WASHINGTON, D.C. – To protect the safety of consumers, especially young children, tweens, and teenagers, the U.S. Consumer Product Safety Commission voted to approve a new national safety standard for high-powered magnet sets.
High-powered magnet sets are hazardous to young children, who have mouthed and ingested these magnets. The magnets also pose a serious risk to teens and tweens, who have used them to create mock lip, tongue, and nose piercings.
Hazardous magnet sets include, on average, approximately 200 magnets, although some sets have up to 1,700 magnets. If multiple magnets are ingested, the magnets attract each other, pinching or trapping intestines or other digestive tissue between them. The result can be a serious injury that requires surgery and can lead to lifelong health consequences or death. High-powered magnet sets were found to be responsible for the death of a 19-month-old girl and, according to CPSC analysis, an estimated 2,900 emergency room-treated injuries between 2009 and 2013. The Commission concluded that the safety standard is necessary to address the unreasonable risk of injury or death associated with these magnet sets.
Under the new CPSC performance standard, an individual magnet from a magnet set either must be large enough that the magnet does not fit into a CPSC small parts cylinder or the power of the magnetic force must be lower than a specified measure. Certain hazardous magnet sets that were previously in the marketplace had a magnetic force that was 37 times greater than what the new performance standard permits.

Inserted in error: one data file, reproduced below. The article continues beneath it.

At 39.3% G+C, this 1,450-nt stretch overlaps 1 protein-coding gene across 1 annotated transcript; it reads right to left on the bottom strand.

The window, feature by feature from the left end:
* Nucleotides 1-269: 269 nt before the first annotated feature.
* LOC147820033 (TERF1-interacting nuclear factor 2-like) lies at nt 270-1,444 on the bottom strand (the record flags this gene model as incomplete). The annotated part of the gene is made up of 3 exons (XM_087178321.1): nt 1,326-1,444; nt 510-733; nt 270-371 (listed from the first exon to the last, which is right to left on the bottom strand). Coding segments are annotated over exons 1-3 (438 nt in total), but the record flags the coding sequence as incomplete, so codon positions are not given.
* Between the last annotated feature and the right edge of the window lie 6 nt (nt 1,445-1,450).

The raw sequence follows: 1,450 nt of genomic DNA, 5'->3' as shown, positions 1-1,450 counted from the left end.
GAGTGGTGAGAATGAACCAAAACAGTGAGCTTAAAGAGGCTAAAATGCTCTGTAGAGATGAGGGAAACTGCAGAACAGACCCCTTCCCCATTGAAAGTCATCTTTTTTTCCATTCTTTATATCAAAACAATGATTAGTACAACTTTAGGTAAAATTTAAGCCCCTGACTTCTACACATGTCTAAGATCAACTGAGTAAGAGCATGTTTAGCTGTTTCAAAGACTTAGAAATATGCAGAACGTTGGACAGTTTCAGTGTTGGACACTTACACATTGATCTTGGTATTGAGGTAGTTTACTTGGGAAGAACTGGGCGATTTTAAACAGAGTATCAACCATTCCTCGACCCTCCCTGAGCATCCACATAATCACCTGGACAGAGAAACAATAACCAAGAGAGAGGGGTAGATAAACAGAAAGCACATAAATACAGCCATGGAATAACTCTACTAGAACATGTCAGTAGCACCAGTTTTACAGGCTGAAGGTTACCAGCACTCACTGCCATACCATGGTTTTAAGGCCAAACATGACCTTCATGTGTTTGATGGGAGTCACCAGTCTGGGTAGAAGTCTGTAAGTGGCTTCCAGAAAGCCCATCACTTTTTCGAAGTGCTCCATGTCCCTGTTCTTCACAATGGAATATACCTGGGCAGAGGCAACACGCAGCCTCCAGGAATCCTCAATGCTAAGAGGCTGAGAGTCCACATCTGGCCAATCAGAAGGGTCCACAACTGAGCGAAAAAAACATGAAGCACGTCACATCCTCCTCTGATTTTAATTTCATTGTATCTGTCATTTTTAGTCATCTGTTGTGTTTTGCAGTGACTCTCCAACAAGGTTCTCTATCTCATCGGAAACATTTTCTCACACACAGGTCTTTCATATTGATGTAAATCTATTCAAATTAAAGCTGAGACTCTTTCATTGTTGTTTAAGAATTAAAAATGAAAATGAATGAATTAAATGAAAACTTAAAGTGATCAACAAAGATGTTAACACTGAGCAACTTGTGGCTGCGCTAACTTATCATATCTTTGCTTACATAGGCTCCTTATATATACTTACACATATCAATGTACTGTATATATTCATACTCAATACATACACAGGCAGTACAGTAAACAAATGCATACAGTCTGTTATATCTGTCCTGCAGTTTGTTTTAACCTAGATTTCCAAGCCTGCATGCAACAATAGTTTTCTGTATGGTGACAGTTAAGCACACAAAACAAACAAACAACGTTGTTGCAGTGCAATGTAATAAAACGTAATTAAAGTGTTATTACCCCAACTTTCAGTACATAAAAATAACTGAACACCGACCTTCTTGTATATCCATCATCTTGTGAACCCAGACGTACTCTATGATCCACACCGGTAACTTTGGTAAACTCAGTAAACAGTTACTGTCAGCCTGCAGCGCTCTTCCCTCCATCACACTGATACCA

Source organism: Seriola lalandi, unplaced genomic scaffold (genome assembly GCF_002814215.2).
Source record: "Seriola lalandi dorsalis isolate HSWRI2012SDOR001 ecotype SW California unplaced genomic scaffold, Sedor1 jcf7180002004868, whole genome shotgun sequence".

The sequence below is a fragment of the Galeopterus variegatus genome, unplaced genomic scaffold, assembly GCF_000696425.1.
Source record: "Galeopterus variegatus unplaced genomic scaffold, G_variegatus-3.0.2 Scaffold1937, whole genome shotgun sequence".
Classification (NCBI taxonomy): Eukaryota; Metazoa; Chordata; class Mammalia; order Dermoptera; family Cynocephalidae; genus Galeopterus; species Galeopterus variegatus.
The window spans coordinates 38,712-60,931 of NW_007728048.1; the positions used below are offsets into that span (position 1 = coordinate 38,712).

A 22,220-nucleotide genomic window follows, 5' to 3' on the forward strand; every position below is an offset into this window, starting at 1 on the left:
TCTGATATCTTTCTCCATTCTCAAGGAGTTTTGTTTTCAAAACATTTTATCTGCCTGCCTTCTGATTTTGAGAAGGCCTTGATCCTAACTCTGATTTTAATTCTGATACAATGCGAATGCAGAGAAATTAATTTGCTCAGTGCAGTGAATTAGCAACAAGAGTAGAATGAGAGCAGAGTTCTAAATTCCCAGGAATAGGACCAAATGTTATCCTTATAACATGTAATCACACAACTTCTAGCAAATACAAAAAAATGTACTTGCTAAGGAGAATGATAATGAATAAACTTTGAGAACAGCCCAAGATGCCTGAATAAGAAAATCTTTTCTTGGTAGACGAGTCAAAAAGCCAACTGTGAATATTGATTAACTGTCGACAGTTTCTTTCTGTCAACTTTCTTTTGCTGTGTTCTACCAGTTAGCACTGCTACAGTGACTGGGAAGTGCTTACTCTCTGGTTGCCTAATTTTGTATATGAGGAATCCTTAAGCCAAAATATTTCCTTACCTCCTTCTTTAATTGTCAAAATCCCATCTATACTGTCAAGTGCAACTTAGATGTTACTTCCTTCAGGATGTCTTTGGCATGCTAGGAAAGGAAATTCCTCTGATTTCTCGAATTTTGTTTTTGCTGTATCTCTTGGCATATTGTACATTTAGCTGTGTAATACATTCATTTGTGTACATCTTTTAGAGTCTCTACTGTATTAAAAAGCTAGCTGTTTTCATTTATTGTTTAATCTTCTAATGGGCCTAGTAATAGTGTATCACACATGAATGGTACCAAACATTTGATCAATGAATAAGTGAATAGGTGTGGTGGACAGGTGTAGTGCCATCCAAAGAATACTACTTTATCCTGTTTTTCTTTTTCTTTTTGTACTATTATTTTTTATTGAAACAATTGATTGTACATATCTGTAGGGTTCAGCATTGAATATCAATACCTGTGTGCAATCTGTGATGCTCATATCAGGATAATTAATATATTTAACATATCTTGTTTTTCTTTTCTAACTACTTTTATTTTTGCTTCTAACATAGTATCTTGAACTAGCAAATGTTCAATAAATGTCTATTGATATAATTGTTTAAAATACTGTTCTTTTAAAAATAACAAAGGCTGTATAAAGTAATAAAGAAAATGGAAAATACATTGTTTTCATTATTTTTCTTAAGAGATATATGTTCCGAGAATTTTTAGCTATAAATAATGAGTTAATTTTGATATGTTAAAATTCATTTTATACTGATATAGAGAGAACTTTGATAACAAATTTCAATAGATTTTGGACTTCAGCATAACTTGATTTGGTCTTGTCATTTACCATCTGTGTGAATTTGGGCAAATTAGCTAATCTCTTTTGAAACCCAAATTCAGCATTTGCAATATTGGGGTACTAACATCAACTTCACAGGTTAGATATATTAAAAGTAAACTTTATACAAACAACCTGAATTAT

The rule applies to high-powered magnet sets and to individual magnets that are marketed or intended for use as part of a magnet set. Magnets manufactured or imported on or after the April 1, 2015 effective date must meet the new performance standard. Once the safety standard becomes effective, the manufacture, importation, distribution or sale of high-powered magnet sets that are subject to the federal standard and do not comply will be illegal.
CPSC urges consumers to stop using those high-powered magnets that will not comply with the new federal standard.
Consumers can also visit CPSC’s Magnet Safety Information Center at www.cpsc.gov/magnets for more information, including our “Teen to Teen: Magnet Talk” video and “Magnets Go in Easier Than They Come Out” poster.
The official vote of the Commission was 4-0-1 to approve the final federal safety rule for high-powered magnets.
CPSC Commissioners' statements regarding the vote:
The U.S. Consumer Product Safety Commission is charged with protecting the public from unreasonable risks of injury or death associated with the use of
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